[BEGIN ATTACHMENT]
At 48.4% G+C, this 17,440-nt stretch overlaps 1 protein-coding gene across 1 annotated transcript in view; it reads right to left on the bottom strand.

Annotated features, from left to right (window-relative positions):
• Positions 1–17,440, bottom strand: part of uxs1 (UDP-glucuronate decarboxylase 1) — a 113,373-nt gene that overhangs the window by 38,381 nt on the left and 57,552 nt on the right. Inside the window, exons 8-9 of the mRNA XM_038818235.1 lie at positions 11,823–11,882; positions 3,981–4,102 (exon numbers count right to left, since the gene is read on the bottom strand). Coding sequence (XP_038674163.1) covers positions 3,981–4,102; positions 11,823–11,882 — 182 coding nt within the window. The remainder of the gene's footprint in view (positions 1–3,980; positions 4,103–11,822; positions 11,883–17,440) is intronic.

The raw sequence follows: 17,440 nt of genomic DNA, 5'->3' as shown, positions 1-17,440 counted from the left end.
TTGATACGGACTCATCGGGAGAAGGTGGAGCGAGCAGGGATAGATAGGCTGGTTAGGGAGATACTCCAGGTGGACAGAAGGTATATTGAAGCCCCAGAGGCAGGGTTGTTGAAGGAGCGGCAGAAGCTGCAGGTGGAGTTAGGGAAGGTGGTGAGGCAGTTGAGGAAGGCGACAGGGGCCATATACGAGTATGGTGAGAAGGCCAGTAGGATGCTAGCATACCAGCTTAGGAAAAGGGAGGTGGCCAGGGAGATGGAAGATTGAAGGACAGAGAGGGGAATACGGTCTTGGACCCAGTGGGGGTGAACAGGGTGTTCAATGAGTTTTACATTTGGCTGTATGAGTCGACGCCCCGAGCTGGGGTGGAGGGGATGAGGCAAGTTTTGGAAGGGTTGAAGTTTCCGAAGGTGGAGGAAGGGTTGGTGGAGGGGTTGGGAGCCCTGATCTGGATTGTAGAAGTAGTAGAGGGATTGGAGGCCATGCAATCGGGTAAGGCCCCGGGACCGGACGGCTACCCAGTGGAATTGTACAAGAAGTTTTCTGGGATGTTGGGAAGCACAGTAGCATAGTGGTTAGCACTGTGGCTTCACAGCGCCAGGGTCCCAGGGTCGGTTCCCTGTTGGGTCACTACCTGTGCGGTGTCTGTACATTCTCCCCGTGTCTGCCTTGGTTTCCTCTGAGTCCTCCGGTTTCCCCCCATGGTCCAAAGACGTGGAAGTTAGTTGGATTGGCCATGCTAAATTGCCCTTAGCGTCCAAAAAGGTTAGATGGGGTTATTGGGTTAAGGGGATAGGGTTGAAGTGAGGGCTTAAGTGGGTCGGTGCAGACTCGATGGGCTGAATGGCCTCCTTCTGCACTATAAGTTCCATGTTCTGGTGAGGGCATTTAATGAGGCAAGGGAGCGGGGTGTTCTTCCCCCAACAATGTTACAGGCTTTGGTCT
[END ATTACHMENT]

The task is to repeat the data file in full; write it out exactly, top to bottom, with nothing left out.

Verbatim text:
At 48.4% G+C, this 17,440-nt stretch overlaps 1 protein-coding gene across 1 annotated transcript in view; it reads right to left on the bottom strand.

Annotated features, from left to right (window-relative positions):
• Positions 1–17,440, bottom strand: part of uxs1 (UDP-glucuronate decarboxylase 1) — a 113,373-nt gene that overhangs the window by 38,381 nt on the left and 57,552 nt on the right. Inside the window, exons 8-9 of the mRNA XM_038818235.1 lie at positions 11,823–11,882; positions 3,981–4,102 (exon numbers count right to left, since the gene is read on the bottom strand). Coding sequence (XP_038674163.1) covers positions 3,981–4,102; positions 11,823–11,882 — 182 coding nt within the window. The remainder of the gene's footprint in view (positions 1–3,980; positions 4,103–11,822; positions 11,883–17,440) is intronic.

The raw sequence follows: 17,440 nt of genomic DNA, 5'->3' as shown, positions 1-17,440 counted from the left end.
TTGATACGGACTCATCGGGAGAAGGTGGAGCGAGCAGGGATAGATAGGCTGGTTAGGGAGATACTCCAGGTGGACAGAAGGTATATTGAAGCCCCAGAGGCAGGGTTGTTGAAGGAGCGGCAGAAGCTGCAGGTGGAGTTAGGGAAGGTGGTGAGGCAGTTGAGGAAGGCGACAGGGGCCATATACGAGTATGGTGAGAAGGCCAGTAGGATGCTAGCATACCAGCTTAGGAAAAGGGAGGTGGCCAGGGAGATGGAAGATTGAAGGACAGAGAGGGGAATACGGTCTTGGACCCAGTGGGGGTGAACAGGGTGTTCAATGAGTTTTACATTTGGCTGTATGAGTCGACGCCCCGAGCTGGGGTGGAGGGGATGAGGCAAGTTTTGGAAGGGTTGAAGTTTCCGAAGGTGGAGGAAGGGTTGGTGGAGGGGTTGGGAGCCCTGATCTGGATTGTAGAAGTAGTAGAGGGATTGGAGGCCATGCAATCGGGTAAGGCCCCGGGACCGGACGGCTACCCAGTGGAATTGTACAAGAAGTTTTCTGGGATGTTGGGAAGCACAGTAGCATAGTGGTTAGCACTGTGGCTTCACAGCGCCAGGGTCCCAGGGTCGGTTCCCTGTTGGGTCACTACCTGTGCGGTGTCTGTACATTCTCCCCGTGTCTGCCTTGGTTTCCTCTGAGTCCTCCGGTTTCCCCCCATGGTCCAAAGACGTGGAAGTTAGTTGGATTGGCCATGCTAAATTGCCCTTAGCGTCCAAAAAGGTTAGATGGGGTTATTGGGTTAAGGGGATAGGGTTGAAGTGAGGGCTTAAGTGGGTCGGTGCAGACTCGATGGGCTGAATGGCCTCCTTCTGCACTATAAGTTCCATGTTCTGGTGAGGGCATTTAATGAGGCAAGGGAGCGGGGTGTTCTTCCCCCAACAATGTTACAGGCTTTGGTCT